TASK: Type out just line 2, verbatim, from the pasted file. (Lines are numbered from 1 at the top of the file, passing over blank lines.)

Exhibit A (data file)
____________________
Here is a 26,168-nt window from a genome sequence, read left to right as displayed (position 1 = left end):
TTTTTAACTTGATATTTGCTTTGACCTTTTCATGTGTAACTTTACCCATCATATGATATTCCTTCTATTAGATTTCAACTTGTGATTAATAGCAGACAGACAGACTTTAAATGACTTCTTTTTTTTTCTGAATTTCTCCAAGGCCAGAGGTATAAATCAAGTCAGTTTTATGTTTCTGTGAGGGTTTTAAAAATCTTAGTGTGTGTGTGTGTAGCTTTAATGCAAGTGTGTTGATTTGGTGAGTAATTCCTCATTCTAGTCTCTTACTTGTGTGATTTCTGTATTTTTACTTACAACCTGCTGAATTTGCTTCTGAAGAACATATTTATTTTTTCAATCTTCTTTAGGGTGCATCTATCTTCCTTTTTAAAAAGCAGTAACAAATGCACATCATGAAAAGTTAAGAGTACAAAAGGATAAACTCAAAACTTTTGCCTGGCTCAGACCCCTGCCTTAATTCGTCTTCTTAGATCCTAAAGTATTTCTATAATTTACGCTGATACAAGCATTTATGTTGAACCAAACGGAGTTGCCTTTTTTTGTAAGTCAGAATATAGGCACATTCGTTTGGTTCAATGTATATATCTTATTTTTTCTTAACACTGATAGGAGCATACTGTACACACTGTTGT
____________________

TTTTTAACTTGATATTTGCTTTGACCTTTTCATGTGTAACTTTACCCATCATATGATATTCCTTCTATTAGATTTCAACTTGTGATTAATAGCAGACAGACAGACTTTAAATGACTTCTTTTTTTTTCTGAATTTCTCCAAGGCCAGAGGTATAAATCAAGTCAGTTTTATGTTTCTGTGAGGGTTTTAAAAATCTTAGTGTGTGTGTGTGTAGCTTTAATGCAAGTGTGTTGATTTGGTGAGTAATTCCTCATTCTAGTCTCTTACTTGTGTGATTTCTGTATTTTTACTTACAACCTGCTGAATTTGCTTCTGAAGAACATATTTATTTTTTCAATCTTCTTTAGGGTGCATCTATCTTCCTTTTTAAAAAGCAGTAACAAATGCACATCATGAAAAGTTAAGAGTACAAAAGGATAAACTCAAAACTTTTGCCTGGCTCAGACCCCTGCCTTAATTCGTCTTCTTAGATCCTAAAGTATTTCTATAATTTACGCTGATACAAGCATTTATGTTGAACCAAACGGAGTTGCCTTTTTTTGTAAGTCAGAATATAGGCACATTCGTTTGGTTCAATGTATATATCTTATTTTTTCTTAACACTGATAGGAGCATACTGTACACACTGTTGT